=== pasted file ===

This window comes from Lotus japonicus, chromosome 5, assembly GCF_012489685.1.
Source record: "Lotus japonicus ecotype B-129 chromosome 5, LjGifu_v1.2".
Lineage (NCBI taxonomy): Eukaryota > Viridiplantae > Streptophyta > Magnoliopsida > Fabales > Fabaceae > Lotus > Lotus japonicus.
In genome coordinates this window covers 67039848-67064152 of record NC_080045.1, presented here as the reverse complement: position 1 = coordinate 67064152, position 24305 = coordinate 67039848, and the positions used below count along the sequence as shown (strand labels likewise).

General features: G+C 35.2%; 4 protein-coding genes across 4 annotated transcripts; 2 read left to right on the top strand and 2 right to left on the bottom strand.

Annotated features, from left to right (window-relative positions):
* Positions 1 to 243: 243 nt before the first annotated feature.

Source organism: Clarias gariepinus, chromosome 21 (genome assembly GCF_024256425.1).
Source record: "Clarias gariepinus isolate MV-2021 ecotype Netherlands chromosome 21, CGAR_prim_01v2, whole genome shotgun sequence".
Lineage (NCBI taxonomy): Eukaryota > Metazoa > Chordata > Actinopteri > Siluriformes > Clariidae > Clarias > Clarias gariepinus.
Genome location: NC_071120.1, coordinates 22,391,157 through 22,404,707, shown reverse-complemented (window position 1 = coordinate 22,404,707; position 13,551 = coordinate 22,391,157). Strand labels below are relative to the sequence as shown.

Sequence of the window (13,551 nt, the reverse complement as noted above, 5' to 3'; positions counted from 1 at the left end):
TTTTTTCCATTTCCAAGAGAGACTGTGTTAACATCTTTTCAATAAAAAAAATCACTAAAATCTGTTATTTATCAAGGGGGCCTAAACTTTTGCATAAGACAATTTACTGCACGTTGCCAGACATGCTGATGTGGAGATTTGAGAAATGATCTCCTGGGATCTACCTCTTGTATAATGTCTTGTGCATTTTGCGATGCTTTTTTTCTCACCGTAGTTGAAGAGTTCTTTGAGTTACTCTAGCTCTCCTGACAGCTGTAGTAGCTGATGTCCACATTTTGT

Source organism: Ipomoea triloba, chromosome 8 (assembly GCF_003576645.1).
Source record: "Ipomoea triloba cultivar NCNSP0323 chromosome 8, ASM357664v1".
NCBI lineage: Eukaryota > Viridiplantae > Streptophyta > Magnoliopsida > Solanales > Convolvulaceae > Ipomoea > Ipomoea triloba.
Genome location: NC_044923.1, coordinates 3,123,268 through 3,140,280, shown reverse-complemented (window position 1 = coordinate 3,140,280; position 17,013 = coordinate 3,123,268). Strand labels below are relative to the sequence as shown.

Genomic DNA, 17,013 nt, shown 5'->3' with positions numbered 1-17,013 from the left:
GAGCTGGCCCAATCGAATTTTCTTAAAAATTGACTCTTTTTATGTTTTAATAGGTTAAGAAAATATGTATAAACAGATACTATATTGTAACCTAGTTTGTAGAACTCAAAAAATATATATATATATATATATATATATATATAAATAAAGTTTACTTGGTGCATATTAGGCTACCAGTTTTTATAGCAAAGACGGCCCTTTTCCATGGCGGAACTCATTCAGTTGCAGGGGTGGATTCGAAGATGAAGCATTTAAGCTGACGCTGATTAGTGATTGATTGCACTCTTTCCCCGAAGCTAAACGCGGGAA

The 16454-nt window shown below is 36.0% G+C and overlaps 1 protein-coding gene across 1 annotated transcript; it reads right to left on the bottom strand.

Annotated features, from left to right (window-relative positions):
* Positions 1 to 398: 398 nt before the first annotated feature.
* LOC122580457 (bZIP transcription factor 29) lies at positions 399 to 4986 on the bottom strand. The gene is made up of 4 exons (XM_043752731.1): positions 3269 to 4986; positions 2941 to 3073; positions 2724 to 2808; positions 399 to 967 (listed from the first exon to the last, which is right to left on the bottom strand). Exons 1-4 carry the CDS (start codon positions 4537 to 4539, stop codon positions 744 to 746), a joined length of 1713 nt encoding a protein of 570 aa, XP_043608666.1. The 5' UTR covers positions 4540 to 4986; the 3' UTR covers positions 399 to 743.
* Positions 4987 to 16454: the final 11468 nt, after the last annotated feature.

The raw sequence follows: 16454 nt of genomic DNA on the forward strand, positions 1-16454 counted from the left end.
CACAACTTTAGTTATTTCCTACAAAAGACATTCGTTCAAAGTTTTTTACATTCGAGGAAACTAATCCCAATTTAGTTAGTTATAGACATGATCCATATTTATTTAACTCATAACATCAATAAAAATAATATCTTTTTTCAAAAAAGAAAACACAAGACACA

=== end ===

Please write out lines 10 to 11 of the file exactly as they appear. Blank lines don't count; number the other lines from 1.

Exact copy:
Lineage (NCBI taxonomy): Eukaryota > Metazoa > Chordata > Actinopteri > Siluriformes > Clariidae > Clarias > Clarias gariepinus.
Genome location: NC_071120.1, coordinates 22,391,157 through 22,404,707, shown reverse-complemented (window position 1 = coordinate 22,404,707; position 13,551 = coordinate 22,391,157). Strand labels below are relative to the sequence as shown.